There are more than 5,000 chemicals in the man-made group known as per- and polyfluoroalkyl substances (PFAS). At times during an informal workshop on the topic late last week, it felt as if there were also thousands of questions surrounding PFAS.
The virtual gathering of more than 50 state agency personnel and academics from University of Wisconsin System schools shined a light on knowledge gaps, as well as energized opportunities for collaboration to move forward Wisconsin’s PFAS research agenda.
Amy Schultz, environment researcher for the University of Wisconsin-Madison-based Survey of the Health of Wisconsin, summed it up for most participants when she said points of collaboration “span all the worlds. And, collaboration is necessary.”
All the worlds she referred to were the four areas around which the workshop had been organized:
- Environmental contamination by PFAS. PFAS has been found in surface and groundwater, rain, air, soil, fish and wildlife.
- How PFAS moves and how it persists in the environment. There are 80 known sites of contamination in the state, which is almost certainly not a finite number.
- How PFAS should be dealt with once it’s discovered. There was uniform agreement among workshop attendees that there needs to be a way to sequester PFAS, but how? PFAS can also be removed from water and disposed of under proper conditions, but this can be expensive.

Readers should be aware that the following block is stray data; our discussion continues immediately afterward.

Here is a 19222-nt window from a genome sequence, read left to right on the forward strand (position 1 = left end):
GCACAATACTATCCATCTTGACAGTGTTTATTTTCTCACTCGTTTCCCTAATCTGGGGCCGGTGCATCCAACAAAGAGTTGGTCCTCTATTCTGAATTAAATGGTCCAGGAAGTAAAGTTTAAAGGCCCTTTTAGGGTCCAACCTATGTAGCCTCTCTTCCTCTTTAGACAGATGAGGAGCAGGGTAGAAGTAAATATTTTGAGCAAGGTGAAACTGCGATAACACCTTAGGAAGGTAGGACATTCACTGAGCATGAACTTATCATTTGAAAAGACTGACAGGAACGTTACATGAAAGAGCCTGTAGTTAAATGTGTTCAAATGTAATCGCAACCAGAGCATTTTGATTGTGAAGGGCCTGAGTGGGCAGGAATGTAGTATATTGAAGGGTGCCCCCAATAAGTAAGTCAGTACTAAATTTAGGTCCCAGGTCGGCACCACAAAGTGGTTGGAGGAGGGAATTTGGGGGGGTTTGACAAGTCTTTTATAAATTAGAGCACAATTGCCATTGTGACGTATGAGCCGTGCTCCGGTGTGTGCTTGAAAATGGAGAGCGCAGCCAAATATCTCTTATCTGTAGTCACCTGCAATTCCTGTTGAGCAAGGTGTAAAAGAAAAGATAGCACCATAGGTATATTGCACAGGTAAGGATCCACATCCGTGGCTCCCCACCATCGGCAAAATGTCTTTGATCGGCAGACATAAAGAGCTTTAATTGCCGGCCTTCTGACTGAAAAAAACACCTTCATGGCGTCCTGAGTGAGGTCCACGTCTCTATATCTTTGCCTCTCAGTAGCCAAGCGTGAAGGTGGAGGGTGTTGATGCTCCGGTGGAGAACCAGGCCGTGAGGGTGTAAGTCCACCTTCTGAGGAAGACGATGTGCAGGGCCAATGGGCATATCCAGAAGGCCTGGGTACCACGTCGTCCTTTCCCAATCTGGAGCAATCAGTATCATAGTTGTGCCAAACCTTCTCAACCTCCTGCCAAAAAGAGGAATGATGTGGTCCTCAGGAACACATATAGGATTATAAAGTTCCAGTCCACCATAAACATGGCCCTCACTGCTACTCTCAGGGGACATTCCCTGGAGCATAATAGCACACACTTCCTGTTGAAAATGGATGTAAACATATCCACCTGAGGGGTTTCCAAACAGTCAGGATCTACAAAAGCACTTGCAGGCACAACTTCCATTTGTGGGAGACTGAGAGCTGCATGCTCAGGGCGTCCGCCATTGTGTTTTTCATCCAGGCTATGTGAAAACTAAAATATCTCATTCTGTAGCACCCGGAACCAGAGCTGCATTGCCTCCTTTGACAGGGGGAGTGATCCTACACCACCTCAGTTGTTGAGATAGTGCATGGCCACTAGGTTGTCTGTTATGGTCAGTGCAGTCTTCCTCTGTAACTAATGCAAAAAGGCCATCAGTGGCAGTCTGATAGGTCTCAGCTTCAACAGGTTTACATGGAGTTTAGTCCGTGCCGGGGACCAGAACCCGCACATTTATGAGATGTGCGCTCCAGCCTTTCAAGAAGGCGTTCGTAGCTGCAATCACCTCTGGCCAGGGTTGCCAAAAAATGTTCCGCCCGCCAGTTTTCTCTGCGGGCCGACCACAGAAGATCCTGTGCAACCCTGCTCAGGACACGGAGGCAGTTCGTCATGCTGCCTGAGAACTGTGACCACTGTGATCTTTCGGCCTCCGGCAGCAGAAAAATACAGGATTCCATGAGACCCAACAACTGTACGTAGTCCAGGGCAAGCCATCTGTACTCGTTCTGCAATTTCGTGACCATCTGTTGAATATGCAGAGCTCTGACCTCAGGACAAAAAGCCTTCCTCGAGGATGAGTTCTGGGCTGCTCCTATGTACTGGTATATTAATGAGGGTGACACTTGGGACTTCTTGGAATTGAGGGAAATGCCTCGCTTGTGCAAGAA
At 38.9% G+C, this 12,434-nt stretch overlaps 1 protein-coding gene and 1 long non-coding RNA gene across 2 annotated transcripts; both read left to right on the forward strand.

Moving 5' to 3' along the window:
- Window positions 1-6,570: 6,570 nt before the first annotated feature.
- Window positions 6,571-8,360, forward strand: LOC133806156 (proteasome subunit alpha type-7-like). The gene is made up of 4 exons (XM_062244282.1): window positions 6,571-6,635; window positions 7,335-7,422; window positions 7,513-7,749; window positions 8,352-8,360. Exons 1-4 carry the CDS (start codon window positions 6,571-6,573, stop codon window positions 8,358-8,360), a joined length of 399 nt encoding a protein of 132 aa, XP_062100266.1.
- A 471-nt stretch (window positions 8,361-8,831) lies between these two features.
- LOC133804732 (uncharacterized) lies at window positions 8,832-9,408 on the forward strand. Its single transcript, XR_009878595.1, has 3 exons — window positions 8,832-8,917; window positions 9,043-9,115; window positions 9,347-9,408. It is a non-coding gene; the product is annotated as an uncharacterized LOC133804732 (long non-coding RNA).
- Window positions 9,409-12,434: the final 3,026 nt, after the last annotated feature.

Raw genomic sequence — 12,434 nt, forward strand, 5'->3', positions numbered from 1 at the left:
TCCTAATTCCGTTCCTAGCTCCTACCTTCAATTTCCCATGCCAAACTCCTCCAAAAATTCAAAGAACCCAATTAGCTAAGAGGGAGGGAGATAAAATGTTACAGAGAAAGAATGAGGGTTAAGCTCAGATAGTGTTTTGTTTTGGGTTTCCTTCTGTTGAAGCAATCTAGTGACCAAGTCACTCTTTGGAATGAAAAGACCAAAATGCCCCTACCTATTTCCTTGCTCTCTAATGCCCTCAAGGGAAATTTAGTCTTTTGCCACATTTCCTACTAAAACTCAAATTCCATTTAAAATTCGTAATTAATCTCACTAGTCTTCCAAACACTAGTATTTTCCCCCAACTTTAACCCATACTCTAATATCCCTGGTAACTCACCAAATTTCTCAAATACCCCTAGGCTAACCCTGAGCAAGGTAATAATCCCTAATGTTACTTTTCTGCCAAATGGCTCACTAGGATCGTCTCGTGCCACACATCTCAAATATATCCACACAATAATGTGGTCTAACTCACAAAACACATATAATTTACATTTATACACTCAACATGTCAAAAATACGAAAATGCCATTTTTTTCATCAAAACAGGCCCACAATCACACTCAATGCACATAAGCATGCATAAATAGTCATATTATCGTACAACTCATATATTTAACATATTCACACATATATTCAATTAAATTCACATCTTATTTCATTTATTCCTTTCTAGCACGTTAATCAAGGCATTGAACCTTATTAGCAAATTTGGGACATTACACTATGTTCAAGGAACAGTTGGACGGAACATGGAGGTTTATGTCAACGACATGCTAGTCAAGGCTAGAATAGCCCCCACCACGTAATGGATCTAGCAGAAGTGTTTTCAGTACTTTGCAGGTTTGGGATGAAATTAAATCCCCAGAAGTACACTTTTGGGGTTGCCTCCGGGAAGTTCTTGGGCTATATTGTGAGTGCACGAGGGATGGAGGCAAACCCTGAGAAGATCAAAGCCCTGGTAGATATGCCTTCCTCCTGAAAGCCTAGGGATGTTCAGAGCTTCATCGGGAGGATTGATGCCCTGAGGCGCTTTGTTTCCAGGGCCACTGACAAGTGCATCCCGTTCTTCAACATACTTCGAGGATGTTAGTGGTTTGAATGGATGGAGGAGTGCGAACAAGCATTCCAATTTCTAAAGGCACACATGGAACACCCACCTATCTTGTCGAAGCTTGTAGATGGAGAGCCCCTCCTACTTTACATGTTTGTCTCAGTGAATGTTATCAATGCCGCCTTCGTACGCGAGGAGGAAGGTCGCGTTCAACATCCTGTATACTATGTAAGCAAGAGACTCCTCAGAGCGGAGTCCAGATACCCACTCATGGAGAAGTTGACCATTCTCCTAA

- The effects of PFAS on people. Studies have shown PFAS can increase cholesterol levels, decrease the efficacy of vaccines and—for pregnant women—cross the placenta and also be transmitted through breast milk. PFAS has been linked to cancer, osteoarthritis, ulcerative colitis and thyroid disease.
The workshop hosts—Wisconsin Sea Grant, the University of Wisconsin Water Resources Institute and the Wisconsin State Laboratory of Hygiene—laid out goals for the workshop: identifying what is known about PFAS; targeting knowledge gaps; fostering working relationships between staff at the departments of Health Services, Natural Resources, and Agriculture, Trade and Consumer Protection and the research community to accomplish further work; and charting next steps.
At the conclusion of the two 4-hour sessions that saw speakers, technical panel discussions and breakout sessions, that tick list seemed complete. The group plans to continue informal conversations to formulate research needs and share research findings and resources that will lead to actions that protect Wisconsin’s environmental resources and public health from PFAS as they are present in numerous products of everyday life.